NORFOLK, Va. (WAVY) — Anyone walking into a Sentara hospital will be greeted by a new policy.

A new badge system is going in all Sentara hospitals, as well as all free standing emergency departments and the Sentara College in Chesapeake.

Samantha Kern, director of patient care services at Sentara, says it’s part of a broader effort aimed at reducing medical workplace violence.

“A system like this it helps us to ensure us that the individuals that are in our building are truly here to see a patient, and have a good reason to be within our facilities, and it helps us to deter individuals who don’t have a purpose here.”

The check in process is like some medical procedures, quick and painless. 

“When you arrive to the hospital you provide your photo ID, registration is then able to scan it into the system, and select the individual that you are here to see,” Kern said. “If you’re here to see a patient. If you are here to see a department, let’s say the cafeteria, it can also give you a badge for that.”

Even though the hospital requires a photo ID, a new photo will be taken for the visit.

“If you’re like me, the photo on your badge or ID is 10-15 years old, so we do make sure to take a photo to have the most up to date picture.”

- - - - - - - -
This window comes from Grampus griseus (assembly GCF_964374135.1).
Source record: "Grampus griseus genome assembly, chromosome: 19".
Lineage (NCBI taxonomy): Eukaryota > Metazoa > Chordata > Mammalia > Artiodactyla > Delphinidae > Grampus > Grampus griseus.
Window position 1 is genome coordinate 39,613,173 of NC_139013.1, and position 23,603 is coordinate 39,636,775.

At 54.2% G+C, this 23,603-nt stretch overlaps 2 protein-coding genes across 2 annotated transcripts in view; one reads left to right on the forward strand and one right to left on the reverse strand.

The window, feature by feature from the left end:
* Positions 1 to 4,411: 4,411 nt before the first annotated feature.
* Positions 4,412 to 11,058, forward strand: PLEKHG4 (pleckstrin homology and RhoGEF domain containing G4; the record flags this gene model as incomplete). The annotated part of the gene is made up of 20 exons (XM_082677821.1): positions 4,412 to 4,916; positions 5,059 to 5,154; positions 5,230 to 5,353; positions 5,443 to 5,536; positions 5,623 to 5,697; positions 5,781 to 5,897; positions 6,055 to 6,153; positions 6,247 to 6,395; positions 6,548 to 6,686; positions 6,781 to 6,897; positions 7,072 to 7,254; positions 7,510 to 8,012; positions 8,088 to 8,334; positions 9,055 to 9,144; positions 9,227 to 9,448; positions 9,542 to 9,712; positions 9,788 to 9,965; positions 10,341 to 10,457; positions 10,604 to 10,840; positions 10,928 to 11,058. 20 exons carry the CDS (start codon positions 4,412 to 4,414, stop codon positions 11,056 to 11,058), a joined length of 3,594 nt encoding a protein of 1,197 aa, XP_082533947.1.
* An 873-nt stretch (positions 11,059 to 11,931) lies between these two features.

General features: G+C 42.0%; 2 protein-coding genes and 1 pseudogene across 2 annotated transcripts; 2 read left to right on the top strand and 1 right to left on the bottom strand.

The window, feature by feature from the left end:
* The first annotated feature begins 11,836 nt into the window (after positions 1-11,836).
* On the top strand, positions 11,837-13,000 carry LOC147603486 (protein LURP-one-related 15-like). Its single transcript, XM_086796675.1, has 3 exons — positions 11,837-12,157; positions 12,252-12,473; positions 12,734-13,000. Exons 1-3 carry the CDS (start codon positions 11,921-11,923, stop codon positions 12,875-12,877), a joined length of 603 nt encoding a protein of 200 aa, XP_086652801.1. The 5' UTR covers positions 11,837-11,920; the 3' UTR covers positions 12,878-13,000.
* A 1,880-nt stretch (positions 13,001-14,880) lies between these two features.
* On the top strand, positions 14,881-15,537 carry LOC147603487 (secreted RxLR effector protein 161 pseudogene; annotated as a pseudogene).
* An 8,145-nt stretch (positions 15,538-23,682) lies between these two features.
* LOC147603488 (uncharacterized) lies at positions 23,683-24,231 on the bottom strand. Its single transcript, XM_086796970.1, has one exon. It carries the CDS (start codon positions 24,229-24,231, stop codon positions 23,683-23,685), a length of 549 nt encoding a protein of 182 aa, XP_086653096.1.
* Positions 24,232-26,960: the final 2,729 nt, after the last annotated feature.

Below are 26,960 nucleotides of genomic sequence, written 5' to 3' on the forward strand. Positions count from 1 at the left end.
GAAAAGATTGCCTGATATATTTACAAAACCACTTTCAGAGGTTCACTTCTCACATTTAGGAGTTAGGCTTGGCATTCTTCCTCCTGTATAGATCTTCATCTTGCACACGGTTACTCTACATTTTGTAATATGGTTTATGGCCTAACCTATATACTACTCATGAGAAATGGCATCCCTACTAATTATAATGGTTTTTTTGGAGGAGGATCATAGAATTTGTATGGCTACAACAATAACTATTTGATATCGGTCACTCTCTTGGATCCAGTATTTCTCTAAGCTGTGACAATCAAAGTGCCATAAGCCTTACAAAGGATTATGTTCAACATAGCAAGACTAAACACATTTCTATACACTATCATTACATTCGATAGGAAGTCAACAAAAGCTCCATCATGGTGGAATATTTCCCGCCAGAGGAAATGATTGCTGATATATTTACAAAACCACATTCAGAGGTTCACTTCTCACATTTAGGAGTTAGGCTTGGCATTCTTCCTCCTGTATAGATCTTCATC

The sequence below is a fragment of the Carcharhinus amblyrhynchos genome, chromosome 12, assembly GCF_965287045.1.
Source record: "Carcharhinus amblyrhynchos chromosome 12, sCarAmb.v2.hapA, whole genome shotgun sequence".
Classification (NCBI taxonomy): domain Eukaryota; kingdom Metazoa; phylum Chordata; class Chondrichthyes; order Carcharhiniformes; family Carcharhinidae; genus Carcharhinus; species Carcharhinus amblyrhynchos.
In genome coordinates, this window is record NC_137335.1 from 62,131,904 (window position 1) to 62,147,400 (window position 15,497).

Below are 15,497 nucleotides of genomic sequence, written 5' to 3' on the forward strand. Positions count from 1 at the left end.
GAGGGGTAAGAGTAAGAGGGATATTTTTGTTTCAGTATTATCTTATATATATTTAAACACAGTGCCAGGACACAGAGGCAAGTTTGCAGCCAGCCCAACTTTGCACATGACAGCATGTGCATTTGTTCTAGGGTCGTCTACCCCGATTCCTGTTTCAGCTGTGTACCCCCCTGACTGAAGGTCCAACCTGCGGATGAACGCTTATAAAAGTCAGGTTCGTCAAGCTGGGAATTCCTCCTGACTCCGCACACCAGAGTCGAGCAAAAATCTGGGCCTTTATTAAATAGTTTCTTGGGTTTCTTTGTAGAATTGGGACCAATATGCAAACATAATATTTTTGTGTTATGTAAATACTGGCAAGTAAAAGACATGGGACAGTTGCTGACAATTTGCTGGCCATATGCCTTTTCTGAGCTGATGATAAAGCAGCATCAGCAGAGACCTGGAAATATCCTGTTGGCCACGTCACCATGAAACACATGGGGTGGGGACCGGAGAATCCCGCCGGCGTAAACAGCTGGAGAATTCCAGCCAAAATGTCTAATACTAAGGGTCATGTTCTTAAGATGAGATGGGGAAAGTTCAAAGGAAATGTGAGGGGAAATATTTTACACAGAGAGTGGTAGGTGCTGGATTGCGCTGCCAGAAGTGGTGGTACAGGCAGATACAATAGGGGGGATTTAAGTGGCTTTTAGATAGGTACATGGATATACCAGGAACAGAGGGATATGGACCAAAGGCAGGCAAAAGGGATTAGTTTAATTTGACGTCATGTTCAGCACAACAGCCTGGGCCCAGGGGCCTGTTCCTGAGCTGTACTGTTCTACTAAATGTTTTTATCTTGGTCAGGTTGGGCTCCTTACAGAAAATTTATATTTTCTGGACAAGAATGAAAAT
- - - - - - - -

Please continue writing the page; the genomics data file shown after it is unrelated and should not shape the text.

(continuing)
Kern says that having a photo and name easily visible has proven to deter any acts of violence, and can help authorities track someone down after a potential crime.

“If someone comes in and we have already collected their ID, we were for example to see if there was a small crime or a theft or something like that, we are able to track on out video cameras and track that back to the potential individual.”

Health care workers are five times more likely to experience workplace violence than employees in other industries, per the U.S. Bureau of Labor Statistics, mostly due to patients. However there have also been acts of violence by external sources, including high profile incidents such as a former patient who shot and killed his surgeon and three others earlier this year in Tulsa. There have also been targeted harassment campaigns against places such as the Boston Children’s Hospital over the hospital’s care for transgender minors.

“It’s really important to us to ensure that we are keeping our team safe, implementing something simple such as collecting a badge and a photo when in our building, has been shown to reduce violence in hospitals,” Kern said.